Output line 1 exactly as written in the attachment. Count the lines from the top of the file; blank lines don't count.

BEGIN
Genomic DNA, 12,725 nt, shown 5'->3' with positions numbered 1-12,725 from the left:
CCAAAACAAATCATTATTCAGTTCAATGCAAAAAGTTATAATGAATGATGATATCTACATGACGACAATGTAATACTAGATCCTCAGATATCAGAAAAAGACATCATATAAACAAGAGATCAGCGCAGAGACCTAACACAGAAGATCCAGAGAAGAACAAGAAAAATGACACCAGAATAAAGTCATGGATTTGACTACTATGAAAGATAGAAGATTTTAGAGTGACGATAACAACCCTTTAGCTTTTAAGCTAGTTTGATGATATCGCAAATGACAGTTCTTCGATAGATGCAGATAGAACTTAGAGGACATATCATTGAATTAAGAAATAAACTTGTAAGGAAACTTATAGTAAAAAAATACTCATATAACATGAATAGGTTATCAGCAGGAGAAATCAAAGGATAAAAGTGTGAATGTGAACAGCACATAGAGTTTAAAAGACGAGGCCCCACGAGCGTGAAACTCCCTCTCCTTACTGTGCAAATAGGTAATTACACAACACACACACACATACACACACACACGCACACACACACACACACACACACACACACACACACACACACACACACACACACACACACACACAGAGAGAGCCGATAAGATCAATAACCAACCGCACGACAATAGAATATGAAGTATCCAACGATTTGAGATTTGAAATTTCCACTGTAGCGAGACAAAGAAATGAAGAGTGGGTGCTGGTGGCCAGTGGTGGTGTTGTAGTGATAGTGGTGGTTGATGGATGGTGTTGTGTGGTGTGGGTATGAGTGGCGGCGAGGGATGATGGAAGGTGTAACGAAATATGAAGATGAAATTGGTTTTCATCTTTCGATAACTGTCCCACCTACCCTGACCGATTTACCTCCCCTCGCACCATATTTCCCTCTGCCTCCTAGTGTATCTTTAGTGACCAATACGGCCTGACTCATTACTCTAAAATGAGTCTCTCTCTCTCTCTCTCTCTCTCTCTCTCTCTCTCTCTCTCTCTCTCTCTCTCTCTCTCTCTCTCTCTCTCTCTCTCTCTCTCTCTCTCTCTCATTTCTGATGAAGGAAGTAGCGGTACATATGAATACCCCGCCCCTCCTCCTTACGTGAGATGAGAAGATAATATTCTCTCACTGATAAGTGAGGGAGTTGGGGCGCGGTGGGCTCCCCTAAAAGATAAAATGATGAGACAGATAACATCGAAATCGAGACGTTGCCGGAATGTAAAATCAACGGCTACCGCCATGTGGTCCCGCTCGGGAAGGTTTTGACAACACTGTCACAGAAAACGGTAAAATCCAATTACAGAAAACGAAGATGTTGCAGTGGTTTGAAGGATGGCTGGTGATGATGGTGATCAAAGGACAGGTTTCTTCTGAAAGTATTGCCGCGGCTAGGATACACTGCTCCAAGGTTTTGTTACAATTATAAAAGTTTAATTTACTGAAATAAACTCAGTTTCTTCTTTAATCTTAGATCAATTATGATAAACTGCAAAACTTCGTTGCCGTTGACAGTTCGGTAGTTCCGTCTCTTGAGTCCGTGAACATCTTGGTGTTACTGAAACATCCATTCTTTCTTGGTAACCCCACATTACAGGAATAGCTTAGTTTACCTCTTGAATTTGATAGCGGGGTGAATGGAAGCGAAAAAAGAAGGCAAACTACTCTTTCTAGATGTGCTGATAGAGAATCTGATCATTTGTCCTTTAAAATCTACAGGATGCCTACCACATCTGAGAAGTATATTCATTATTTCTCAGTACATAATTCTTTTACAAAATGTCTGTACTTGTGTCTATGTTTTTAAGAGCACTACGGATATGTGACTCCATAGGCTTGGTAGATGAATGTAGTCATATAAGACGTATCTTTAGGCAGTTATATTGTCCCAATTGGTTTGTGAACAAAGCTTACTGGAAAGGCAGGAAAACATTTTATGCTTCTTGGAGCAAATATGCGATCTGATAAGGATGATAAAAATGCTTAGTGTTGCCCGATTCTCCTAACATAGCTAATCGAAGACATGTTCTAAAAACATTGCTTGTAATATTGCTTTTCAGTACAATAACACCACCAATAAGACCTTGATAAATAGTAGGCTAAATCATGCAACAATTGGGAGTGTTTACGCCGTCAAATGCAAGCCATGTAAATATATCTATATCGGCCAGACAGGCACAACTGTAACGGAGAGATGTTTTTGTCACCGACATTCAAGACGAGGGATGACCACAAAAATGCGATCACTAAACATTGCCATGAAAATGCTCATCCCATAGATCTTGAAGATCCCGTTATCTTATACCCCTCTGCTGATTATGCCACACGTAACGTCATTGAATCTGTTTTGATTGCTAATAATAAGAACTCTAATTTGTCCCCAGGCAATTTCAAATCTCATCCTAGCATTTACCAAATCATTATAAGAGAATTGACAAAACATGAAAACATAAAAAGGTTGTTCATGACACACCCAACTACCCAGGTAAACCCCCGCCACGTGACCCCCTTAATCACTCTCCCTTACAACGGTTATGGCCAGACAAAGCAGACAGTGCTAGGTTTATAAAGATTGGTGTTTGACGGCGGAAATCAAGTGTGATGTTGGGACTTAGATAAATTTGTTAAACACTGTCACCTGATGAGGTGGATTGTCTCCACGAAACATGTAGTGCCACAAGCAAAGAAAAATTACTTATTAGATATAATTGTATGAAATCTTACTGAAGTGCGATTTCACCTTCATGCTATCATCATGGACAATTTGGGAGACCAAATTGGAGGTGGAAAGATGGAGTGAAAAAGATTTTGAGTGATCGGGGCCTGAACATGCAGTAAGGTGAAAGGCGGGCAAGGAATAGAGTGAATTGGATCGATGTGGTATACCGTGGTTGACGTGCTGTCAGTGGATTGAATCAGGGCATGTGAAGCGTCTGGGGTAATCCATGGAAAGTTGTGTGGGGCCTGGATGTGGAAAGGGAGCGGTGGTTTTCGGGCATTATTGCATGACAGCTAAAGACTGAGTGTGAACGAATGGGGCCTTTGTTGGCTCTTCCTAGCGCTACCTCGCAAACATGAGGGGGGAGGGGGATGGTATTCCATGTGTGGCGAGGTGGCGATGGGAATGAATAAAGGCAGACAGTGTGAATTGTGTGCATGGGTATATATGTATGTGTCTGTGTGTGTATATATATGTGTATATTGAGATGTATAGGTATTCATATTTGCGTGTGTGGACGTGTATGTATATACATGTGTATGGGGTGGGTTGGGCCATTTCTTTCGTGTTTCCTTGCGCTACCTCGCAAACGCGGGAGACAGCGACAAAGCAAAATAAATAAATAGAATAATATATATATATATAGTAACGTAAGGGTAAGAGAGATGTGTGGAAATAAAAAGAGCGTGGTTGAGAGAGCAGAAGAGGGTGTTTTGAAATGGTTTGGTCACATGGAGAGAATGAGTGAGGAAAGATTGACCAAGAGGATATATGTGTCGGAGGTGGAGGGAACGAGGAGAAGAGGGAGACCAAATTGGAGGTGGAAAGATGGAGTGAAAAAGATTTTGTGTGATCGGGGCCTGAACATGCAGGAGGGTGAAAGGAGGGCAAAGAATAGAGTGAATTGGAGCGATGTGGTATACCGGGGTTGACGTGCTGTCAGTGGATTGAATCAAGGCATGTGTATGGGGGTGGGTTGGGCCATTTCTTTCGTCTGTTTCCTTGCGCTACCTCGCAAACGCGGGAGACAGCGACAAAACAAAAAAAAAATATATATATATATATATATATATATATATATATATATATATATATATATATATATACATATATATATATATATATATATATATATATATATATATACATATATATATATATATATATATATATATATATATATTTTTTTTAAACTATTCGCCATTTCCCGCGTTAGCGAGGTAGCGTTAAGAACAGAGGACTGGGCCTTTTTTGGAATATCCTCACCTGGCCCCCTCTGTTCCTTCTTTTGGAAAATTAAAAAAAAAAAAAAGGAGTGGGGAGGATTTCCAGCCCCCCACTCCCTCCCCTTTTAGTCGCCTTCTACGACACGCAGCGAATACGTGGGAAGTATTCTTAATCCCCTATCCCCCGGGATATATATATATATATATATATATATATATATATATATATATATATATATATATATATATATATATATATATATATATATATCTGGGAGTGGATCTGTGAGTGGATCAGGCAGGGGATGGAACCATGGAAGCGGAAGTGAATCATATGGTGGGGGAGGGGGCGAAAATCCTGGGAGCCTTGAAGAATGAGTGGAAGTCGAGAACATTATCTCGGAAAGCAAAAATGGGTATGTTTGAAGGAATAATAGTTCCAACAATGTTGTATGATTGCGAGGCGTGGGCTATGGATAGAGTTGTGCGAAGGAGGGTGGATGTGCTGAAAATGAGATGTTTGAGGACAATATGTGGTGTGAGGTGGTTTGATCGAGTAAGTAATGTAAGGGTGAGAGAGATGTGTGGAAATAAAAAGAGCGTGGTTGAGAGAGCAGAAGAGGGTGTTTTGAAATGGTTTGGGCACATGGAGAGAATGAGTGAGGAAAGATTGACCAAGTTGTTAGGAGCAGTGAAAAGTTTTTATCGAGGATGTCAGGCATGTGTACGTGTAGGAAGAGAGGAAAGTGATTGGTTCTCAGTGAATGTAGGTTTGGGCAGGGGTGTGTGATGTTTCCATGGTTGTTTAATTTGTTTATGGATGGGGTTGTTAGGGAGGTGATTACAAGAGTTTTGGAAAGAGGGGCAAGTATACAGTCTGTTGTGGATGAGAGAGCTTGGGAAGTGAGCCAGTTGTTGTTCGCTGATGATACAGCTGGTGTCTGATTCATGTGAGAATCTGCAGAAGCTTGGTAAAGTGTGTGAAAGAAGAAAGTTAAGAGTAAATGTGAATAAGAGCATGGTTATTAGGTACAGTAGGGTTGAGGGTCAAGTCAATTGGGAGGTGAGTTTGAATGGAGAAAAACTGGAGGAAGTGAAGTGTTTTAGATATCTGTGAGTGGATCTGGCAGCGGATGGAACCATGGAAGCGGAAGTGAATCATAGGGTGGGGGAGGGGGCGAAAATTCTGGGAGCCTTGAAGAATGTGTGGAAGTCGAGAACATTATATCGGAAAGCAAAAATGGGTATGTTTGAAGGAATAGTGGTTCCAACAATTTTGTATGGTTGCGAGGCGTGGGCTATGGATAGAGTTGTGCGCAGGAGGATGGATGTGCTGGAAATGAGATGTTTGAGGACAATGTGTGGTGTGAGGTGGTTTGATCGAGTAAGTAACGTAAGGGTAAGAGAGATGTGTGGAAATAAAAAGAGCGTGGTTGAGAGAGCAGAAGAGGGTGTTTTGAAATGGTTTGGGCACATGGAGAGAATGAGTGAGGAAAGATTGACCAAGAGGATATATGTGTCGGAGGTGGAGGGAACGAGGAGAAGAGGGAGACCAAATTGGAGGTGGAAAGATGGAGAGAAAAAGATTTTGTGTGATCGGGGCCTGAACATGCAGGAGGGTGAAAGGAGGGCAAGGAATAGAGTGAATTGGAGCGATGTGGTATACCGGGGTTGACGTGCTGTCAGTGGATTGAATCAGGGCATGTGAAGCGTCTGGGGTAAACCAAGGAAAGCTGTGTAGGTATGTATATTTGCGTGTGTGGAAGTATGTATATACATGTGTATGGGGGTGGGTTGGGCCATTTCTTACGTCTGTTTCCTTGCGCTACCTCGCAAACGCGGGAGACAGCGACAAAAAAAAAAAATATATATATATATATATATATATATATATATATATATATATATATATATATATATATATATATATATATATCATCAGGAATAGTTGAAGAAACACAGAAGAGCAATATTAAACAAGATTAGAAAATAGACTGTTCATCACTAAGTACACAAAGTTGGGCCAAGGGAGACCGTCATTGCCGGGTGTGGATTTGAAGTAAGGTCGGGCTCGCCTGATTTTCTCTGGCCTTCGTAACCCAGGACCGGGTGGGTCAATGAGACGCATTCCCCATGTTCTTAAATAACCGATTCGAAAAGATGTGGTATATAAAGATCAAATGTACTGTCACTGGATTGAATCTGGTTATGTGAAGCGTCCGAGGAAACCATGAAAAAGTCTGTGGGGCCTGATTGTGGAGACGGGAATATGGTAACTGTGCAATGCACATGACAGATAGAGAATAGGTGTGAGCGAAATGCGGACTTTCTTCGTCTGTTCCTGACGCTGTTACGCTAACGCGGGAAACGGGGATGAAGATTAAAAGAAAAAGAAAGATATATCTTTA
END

Genomic DNA, 12,725 nt, shown 5'->3' with positions numbered 1-12,725 from the left: